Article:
1. Representatives from the Izaak Walton Society and South Dakota Walleyes Unlimited approached the Fort Pierre City Council on July 1, seeking their support for the 9th annual Missouri River Lake Sharpe Cleanup. Every year, volunteers from Pierre and Fort Pierre work to scour the river and riverbanks of litter and debris. This year’s Cleanup will take place on Wednesday, July 10 from 5 to 8 p.m. It will begin at Downs Marina in Griffin Park, Pierre. Since 2009, volunteers have managed to remove an average of 2.12 tons of debris from the river every year, Walleyes Unlimited representative Bret Afdahl said. After the Cleanup, everyone who participated is invited to enjoy a picnic dinner in Griffin Park — and this is what the representatives were asking the council for financial help with. The council decided to approve up to $300 dollars for the Izaak Walton Society to buy picnic groceries from Lynn’s Dakotamart, “In Fort Pierre,” Mayor Gloria Hanson clarified.

2. Kale Urban, the “Dam Run Chairman” for the local auto enthusiasts’ club “Street Masters,” also made his case to the city council on Monday. He told the city council about several measures needed to help facilitate the Street Masters’ 30th annual “Dam Run” festival. The “Dam Run” this year will take place August 9 — 11, and will include car shows, a Saturday evening meal, and a cruise through Fort Pierre and local campgrounds. “We bring in quite a few people to this event from around the state. We’re hoping for somewhere in the 150 — 200 cars [range],” Urban said. To keep the events running smoothly, Urban said Main Street would have to be closed to traffic from The Silver Spur Restaurant to Stanley County High School. Urban suggested that the street should remain closed from noon on Saturday, August 9, to noon on Sunday, August 10. The council made no official approvals of Urban’s proposals, but after assurances to Councilman Bob Ricketts that access to the Silver Spur would not be blocked off from Deadwood Street, they seemed receptive to his ideas. Mayor Hanson said she was glad the bulk of the Dam Run events would be held in and around Fort Pierre. “That will make a very nice parade,” she said.

3. Summer efforts to curb incidence of West Nile Virus and the general mosquito population in Fort Pierre are well underway, City Superintendent Vern Thorson said. “We’re going to fog tonight and up through the Fourth,” he said. To assist with these efforts, the council authorized City Treasurer Roxanne Heezen to sign a $2,876 West Nile Prevention Grant agreement with the state Department of Health. “After we have shown proof of expenditure, they’ll reimburse us,” Heezen said. This grant money could be used in a number of ways to help the city cull West Nile-carrying mosquitos. “In the past we’ve bought additional backpack [insecticide] sprayers,” Heezen said.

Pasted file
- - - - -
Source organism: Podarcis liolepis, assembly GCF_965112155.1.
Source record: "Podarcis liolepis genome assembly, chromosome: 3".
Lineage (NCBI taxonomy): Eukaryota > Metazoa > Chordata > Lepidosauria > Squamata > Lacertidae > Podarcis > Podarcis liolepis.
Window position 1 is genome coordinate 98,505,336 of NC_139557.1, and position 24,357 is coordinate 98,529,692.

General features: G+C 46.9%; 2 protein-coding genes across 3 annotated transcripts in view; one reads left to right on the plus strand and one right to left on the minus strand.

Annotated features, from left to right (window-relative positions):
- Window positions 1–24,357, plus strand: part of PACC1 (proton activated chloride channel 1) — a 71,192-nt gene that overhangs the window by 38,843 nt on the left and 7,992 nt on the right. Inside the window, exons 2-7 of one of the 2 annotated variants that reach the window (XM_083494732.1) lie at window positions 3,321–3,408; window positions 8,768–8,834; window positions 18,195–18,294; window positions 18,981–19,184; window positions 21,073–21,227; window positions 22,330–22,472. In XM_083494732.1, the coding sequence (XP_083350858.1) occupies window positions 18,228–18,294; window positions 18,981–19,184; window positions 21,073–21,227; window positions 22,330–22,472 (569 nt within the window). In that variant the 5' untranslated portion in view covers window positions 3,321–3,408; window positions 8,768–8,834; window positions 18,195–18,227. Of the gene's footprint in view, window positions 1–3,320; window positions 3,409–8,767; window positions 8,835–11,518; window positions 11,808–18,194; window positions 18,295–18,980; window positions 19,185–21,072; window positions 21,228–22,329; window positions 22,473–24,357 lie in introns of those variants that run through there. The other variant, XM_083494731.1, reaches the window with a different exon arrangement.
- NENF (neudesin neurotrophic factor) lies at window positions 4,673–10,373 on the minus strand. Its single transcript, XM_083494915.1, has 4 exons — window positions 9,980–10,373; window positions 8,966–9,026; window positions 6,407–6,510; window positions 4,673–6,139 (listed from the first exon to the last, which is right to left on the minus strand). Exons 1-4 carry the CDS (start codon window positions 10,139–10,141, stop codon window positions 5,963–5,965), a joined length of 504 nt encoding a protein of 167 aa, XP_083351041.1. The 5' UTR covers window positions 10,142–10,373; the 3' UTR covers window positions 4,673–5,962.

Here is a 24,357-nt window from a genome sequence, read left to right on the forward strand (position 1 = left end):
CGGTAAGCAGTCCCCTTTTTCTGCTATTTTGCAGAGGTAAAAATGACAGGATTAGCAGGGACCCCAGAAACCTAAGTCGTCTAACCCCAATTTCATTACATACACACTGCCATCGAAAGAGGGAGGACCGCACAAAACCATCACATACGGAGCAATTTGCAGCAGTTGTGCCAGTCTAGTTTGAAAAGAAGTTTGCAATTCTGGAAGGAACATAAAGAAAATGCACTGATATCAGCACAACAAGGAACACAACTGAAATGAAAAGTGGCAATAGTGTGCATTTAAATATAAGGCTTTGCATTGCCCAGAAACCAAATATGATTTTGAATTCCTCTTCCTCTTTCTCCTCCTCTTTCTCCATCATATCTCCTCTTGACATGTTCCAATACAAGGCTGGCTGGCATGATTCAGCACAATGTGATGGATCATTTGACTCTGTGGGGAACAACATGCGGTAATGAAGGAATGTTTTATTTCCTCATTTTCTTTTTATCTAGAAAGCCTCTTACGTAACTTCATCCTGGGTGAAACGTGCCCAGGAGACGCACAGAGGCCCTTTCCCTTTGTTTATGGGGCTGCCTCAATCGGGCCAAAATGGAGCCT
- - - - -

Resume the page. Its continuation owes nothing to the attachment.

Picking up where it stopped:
4. The council approved payout number three to Sharpe Enterprises for the construction of the Yellowstone Street Project. This payout was to the effect of $338,241.73. A portion of Yellowstone Street has recently been reopened, and as the project continues, city Public Works Director Rick Hahn said “there will be one more [payout].”

5. Mayor Hanson and Councilman Larry Cronin both voiced how impressed they were with this weekend’s Indian Relay Races at the Stanley County Fairgrounds. In particular, Cronin thanked Fairgrounds Manager Scott Deal and Fort Pierre Chamber of Commerce Manager Shane Kramme for their efforts in preparing the space for the Relay. The two-day event drew large crowds, despite being the first time Indian Relay had come to Fort Pierre. “It was very nice to have something new down there,” said Cronin. With the loss of flat track horse racing this year, and its future in the state uncertain, Mayor Hanson said she hoped the Indian Relays would become an annual event for the town. “I would not be surprised if Fort Pierre is on the circuit now. That would be a good thing,” she said.

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